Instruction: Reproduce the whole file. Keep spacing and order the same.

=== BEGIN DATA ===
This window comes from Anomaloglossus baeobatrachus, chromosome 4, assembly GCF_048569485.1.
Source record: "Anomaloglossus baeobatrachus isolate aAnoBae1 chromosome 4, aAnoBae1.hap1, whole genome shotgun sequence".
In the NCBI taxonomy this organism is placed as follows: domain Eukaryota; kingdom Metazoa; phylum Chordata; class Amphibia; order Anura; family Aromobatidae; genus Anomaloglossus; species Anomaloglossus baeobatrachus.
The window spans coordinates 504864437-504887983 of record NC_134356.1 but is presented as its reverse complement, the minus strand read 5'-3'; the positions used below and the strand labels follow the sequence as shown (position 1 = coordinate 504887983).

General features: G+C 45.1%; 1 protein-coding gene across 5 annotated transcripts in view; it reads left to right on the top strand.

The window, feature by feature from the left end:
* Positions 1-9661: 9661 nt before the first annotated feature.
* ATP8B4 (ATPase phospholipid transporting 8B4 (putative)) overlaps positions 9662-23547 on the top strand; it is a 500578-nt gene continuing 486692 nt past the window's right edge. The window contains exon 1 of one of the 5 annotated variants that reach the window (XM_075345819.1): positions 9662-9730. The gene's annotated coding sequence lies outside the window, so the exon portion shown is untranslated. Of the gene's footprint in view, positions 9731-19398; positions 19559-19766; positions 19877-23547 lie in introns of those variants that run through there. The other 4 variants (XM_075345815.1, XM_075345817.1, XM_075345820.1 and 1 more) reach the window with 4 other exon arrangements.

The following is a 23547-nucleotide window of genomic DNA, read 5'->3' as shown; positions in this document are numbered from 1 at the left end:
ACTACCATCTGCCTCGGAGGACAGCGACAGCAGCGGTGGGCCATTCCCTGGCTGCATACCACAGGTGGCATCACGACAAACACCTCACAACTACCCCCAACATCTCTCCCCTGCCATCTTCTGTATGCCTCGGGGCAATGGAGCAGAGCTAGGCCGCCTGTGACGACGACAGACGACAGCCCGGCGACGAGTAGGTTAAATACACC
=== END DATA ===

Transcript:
This window comes from Anomaloglossus baeobatrachus, chromosome 4, assembly GCF_048569485.1.
Source record: "Anomaloglossus baeobatrachus isolate aAnoBae1 chromosome 4, aAnoBae1.hap1, whole genome shotgun sequence".
In the NCBI taxonomy this organism is placed as follows: domain Eukaryota; kingdom Metazoa; phylum Chordata; class Amphibia; order Anura; family Aromobatidae; genus Anomaloglossus; species Anomaloglossus baeobatrachus.
The window spans coordinates 504864437-504887983 of record NC_134356.1 but is presented as its reverse complement, the minus strand read 5'-3'; the positions used below and the strand labels follow the sequence as shown (position 1 = coordinate 504887983).

General features: G+C 45.1%; 1 protein-coding gene across 5 annotated transcripts in view; it reads left to right on the top strand.

The window, feature by feature from the left end:
* Positions 1-9661: 9661 nt before the first annotated feature.
* ATP8B4 (ATPase phospholipid transporting 8B4 (putative)) overlaps positions 9662-23547 on the top strand; it is a 500578-nt gene continuing 486692 nt past the window's right edge. The window contains exon 1 of one of the 5 annotated variants that reach the window (XM_075345819.1): positions 9662-9730. The gene's annotated coding sequence lies outside the window, so the exon portion shown is untranslated. Of the gene's footprint in view, positions 9731-19398; positions 19559-19766; positions 19877-23547 lie in introns of those variants that run through there. The other 4 variants (XM_075345815.1, XM_075345817.1, XM_075345820.1 and 1 more) reach the window with 4 other exon arrangements.

The following is a 23547-nucleotide window of genomic DNA, read 5'->3' as shown; positions in this document are numbered from 1 at the left end:
ACTACCATCTGCCTCGGAGGACAGCGACAGCAGCGGTGGGCCATTCCCTGGCTGCATACCACAGGTGGCATCACGACAAACACCTCACAACTACCCCCAACATCTCTCCCCTGCCATCTTCTGTATGCCTCGGGGCAATGGAGCAGAGCTAGGCCGCCTGTGACGACGACAGACGACAGCCCGGCGACGAGTAGGTTAAATACACC